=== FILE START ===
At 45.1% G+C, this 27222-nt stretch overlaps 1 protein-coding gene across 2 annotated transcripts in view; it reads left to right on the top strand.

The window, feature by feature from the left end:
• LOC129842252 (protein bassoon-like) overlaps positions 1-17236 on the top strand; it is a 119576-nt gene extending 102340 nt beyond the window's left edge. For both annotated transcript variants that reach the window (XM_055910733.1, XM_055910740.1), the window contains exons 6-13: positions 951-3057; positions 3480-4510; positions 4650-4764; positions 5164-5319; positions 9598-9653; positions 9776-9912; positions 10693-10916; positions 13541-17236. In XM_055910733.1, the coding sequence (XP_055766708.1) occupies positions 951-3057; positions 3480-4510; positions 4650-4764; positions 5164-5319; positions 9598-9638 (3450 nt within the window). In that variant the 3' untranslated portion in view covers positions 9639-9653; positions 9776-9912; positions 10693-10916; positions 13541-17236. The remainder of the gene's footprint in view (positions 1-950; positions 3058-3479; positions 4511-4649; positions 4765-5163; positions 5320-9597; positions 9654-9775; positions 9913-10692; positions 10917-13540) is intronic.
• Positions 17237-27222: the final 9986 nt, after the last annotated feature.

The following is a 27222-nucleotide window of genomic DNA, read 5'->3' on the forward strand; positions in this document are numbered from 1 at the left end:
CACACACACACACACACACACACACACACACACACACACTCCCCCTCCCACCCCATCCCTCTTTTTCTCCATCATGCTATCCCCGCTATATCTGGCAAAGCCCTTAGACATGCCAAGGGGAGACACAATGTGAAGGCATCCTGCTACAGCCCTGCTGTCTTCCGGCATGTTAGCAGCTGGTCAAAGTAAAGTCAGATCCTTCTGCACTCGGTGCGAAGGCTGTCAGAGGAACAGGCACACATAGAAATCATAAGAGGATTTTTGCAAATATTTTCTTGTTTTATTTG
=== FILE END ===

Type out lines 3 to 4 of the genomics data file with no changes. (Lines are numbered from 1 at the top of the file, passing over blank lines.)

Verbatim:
• LOC129842252 (protein bassoon-like) overlaps positions 1-17236 on the top strand; it is a 119576-nt gene extending 102340 nt beyond the window's left edge. For both annotated transcript variants that reach the window (XM_055910733.1, XM_055910740.1), the window contains exons 6-13: positions 951-3057; positions 3480-4510; positions 4650-4764; positions 5164-5319; positions 9598-9653; positions 9776-9912; positions 10693-10916; positions 13541-17236. In XM_055910733.1, the coding sequence (XP_055766708.1) occupies positions 951-3057; positions 3480-4510; positions 4650-4764; positions 5164-5319; positions 9598-9638 (3450 nt within the window). In that variant the 3' untranslated portion in view covers positions 9639-9653; positions 9776-9912; positions 10693-10916; positions 13541-17236. The remainder of the gene's footprint in view (positions 1-950; positions 3058-3479; positions 4511-4649; positions 4765-5163; positions 5320-9597; positions 9654-9775; positions 9913-10692; positions 10917-13540) is intronic.
• Positions 17237-27222: the final 9986 nt, after the last annotated feature.